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In The News: Practical Evidence of Ancient Herbal Medicine

4/28/2011 2:49:37 PM

Tags: Lauren Holt, Herbal Remedy, History, Medicinal Herb History, Scientific Research

L.HoltI’ve been enjoying researching ancient herbals and learning about the historical uses for medicinal herbs during my time at The Herb Companion. I’ve always had a fascination for history and old books, and I love adding that extra new depth to my perception of an ancient culture. But this is a question that never occurred to me: Were herbs truly used in the ways classic herbalists recommend? For actual scientists and historians, there’s a difference between medicinal plants listed in an herbal and actual medicinal compounds put to practical use.

According to an article from BBC News, the first concrete scientific proof of herbs and plants’ actual use in fighting various illnesses has been discovered in the form of clay pills from an Italian merchant vessel dated to 120 B.C.E. Tests by the Smithsonian Institute have revealed that these pills (kept sealed in tin boxes and “the size of coins”) contained carrot, parsley, wild onions, alfalfa, yarrow, celery and radish. They were likely used to treat intestinal diseases on board the ship and diluted with vinegar or water to ease ingestion.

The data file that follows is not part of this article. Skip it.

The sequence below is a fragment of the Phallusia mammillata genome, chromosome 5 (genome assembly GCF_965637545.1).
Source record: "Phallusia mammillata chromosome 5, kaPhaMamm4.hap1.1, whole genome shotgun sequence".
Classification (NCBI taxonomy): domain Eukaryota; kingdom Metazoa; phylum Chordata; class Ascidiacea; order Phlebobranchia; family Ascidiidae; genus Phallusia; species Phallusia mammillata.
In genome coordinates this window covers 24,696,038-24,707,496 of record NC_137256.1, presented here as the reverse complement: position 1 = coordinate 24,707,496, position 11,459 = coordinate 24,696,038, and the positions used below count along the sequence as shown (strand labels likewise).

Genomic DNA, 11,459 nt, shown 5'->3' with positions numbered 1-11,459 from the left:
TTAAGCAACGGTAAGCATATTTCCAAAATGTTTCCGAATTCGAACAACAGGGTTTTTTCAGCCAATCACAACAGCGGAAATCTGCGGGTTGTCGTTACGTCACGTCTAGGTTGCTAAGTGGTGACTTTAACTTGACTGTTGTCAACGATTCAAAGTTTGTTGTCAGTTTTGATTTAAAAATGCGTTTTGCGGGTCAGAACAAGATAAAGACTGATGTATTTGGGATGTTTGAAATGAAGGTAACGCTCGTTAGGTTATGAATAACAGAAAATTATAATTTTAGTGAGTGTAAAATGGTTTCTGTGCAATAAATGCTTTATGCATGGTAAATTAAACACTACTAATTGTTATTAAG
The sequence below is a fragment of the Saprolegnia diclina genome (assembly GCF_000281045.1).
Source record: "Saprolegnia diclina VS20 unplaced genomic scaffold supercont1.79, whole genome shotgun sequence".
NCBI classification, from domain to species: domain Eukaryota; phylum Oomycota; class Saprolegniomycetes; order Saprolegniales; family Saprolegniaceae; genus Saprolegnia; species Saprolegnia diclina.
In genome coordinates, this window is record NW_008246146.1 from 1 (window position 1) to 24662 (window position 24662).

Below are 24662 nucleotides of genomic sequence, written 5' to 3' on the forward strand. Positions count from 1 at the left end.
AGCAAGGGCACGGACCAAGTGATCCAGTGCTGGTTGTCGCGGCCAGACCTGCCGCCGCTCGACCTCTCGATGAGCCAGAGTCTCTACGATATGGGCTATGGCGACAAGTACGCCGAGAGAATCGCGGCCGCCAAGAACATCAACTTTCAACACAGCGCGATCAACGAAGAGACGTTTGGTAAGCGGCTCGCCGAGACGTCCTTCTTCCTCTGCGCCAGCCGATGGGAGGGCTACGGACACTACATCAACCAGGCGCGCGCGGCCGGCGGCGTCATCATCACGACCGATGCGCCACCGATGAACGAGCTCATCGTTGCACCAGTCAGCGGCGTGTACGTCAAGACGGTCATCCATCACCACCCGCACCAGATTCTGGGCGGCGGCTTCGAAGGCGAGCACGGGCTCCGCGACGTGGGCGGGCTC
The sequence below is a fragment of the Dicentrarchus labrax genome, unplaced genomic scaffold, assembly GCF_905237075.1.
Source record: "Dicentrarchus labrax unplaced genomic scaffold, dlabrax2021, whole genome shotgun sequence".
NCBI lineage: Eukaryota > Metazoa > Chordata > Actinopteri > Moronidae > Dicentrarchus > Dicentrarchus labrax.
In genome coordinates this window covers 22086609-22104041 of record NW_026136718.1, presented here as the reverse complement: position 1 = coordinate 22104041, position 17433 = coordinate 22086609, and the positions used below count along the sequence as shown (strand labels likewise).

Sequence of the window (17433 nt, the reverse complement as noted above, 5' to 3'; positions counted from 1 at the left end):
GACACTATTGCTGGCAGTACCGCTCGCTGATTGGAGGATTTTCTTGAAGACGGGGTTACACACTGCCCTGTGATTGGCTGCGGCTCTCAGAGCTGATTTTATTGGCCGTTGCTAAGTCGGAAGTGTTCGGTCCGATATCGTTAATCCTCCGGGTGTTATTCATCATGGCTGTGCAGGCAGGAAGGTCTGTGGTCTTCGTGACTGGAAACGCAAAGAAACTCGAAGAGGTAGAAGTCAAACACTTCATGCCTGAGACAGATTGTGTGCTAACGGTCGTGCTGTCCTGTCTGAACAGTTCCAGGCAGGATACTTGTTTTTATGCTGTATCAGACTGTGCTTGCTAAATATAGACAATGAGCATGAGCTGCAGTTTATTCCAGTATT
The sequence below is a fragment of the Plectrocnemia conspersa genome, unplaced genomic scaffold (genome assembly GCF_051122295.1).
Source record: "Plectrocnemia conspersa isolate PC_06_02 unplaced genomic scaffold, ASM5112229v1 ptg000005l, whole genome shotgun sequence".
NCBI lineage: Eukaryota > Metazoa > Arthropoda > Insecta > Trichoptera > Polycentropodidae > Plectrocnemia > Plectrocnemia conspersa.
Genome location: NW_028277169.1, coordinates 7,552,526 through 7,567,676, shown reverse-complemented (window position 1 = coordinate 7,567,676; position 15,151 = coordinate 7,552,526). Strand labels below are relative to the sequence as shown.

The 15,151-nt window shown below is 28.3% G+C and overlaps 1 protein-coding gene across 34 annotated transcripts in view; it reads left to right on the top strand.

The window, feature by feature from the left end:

04-28-2011-1 
Ancient medical texts may provide scientists with promising research avenues today.
Photo by Martin Macinski/Courtesy
Flickr 

Professor Alain Tourwaide of the (really very cool) Institute for the Preservation of Medical Traditions is presenting his conclusions about these pills to an international gathering of archeological, historical and medical experts later this month. Professor Tourwaide hopes that research of ancient medicinal texts can help scientists jump ahead with disease treatments today. He cites the Native American use of willow bark as a pain killer and our use of aspirin today as an example, and also mentions that the Greek physician Galen’s use of broccoli to treat intestinal cancer in the 2nd century has led to research on the possibility of using broccoli to treat cancer in the present. Perhaps the discovery of these clay pills will open the door to further scientific support for the healing effectiveness of herbs and other plants. 



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